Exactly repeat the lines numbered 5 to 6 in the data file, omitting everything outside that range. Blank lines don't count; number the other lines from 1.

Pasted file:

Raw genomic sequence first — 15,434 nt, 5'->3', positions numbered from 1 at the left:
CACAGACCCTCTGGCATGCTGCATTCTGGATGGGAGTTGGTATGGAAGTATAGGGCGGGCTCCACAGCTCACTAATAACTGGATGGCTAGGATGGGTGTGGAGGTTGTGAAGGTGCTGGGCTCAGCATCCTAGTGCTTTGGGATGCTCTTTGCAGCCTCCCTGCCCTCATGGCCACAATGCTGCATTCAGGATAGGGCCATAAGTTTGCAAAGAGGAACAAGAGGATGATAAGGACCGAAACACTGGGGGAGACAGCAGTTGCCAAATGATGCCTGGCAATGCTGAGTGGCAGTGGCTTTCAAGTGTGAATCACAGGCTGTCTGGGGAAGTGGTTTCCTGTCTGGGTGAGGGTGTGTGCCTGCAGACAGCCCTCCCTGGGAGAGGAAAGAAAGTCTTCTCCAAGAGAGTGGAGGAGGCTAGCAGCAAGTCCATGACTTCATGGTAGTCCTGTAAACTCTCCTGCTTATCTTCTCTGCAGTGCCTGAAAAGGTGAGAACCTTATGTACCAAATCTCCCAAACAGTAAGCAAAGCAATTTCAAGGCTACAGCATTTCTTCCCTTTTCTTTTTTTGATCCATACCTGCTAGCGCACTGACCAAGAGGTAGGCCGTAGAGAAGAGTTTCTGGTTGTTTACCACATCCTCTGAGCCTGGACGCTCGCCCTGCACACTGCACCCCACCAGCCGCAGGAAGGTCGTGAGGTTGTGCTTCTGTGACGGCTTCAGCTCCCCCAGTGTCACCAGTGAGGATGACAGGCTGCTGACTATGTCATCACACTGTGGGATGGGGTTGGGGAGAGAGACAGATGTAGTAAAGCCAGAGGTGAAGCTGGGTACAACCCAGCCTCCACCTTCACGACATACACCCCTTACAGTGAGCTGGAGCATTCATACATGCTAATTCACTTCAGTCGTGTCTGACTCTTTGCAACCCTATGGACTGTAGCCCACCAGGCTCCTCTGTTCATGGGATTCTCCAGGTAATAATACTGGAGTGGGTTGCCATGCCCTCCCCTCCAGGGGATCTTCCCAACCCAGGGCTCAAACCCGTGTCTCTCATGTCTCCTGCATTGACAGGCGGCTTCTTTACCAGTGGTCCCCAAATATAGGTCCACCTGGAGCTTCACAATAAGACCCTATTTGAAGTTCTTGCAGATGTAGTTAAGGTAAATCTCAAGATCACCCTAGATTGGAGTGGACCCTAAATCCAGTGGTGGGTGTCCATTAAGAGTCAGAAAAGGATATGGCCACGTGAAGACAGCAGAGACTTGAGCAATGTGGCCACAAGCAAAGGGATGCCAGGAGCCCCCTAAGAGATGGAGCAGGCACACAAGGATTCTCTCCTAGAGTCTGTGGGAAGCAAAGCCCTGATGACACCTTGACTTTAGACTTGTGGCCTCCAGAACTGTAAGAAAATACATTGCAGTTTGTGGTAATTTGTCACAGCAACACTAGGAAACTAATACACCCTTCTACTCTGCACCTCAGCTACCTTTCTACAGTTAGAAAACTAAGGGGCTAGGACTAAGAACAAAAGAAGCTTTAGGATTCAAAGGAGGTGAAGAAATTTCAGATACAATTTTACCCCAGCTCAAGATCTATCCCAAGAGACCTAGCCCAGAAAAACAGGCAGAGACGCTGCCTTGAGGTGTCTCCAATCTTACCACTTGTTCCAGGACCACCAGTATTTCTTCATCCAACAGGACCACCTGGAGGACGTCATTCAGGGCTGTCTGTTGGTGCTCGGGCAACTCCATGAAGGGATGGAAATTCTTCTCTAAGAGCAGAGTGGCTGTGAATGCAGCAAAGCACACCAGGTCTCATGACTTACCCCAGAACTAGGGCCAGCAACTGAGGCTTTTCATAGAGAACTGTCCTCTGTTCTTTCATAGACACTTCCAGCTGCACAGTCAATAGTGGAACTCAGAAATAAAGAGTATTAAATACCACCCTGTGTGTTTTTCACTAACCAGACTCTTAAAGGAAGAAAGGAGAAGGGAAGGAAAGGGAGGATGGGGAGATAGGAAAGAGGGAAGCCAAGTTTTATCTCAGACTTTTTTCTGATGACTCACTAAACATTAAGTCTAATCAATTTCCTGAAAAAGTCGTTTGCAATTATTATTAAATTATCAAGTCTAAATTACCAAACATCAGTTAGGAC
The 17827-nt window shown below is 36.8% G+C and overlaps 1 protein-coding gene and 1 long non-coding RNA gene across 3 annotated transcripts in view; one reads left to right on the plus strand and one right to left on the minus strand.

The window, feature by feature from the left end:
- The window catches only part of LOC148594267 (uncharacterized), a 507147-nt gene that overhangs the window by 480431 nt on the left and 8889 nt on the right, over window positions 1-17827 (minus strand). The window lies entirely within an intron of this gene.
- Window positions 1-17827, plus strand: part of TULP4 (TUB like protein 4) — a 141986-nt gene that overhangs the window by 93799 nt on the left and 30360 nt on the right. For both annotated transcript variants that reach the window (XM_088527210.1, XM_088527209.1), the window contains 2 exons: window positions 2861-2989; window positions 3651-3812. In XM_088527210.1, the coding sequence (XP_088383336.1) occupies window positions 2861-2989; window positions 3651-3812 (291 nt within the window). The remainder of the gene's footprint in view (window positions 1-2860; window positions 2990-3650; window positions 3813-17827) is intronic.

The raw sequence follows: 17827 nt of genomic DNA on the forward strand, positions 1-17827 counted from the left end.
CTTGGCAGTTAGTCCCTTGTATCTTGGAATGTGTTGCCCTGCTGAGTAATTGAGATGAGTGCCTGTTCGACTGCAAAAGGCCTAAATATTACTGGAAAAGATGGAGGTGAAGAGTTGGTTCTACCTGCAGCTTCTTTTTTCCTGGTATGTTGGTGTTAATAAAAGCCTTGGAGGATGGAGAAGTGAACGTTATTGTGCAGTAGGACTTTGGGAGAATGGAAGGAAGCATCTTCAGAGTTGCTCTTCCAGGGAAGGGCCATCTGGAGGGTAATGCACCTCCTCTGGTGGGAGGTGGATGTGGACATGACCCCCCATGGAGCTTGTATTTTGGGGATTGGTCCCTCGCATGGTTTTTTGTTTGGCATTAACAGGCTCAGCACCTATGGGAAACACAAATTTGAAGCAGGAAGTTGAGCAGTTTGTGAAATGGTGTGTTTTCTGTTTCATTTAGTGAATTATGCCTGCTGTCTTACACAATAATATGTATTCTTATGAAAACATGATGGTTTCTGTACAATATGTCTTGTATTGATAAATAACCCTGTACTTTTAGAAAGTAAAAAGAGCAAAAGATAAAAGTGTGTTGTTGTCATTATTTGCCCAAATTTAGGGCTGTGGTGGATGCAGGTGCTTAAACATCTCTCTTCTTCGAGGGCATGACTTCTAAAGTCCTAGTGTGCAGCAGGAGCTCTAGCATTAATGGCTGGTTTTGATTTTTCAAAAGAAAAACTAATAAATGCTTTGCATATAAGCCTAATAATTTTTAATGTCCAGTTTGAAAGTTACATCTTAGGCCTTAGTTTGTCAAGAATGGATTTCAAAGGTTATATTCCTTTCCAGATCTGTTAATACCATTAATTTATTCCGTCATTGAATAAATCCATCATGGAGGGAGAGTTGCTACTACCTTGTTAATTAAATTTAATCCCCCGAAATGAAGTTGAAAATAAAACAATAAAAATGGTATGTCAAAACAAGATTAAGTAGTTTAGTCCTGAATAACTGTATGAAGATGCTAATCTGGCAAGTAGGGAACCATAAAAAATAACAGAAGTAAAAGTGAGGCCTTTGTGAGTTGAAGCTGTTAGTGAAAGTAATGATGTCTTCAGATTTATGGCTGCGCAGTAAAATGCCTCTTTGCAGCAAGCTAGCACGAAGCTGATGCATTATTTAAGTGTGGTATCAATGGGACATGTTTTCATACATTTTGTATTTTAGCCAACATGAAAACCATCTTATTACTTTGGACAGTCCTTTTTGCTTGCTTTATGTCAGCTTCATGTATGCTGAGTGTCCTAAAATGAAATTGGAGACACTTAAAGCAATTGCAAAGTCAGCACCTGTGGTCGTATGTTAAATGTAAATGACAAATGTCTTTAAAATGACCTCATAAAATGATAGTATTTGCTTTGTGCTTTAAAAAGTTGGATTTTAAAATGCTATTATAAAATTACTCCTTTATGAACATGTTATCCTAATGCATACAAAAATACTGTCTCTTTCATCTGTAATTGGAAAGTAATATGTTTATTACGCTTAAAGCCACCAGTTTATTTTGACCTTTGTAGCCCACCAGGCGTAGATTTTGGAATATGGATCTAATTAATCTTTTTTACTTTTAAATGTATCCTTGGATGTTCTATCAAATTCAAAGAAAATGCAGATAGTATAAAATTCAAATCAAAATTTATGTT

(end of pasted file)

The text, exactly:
- The window catches only part of LOC148594267 (uncharacterized), a 507147-nt gene that overhangs the window by 480431 nt on the left and 8889 nt on the right, over window positions 1-17827 (minus strand). The window lies entirely within an intron of this gene.
- Window positions 1-17827, plus strand: part of TULP4 (TUB like protein 4) — a 141986-nt gene that overhangs the window by 93799 nt on the left and 30360 nt on the right. For both annotated transcript variants that reach the window (XM_088527210.1, XM_088527209.1), the window contains 2 exons: window positions 2861-2989; window positions 3651-3812. In XM_088527210.1, the coding sequence (XP_088383336.1) occupies window positions 2861-2989; window positions 3651-3812 (291 nt within the window). The remainder of the gene's footprint in view (window positions 1-2860; window positions 2990-3650; window positions 3813-17827) is intronic.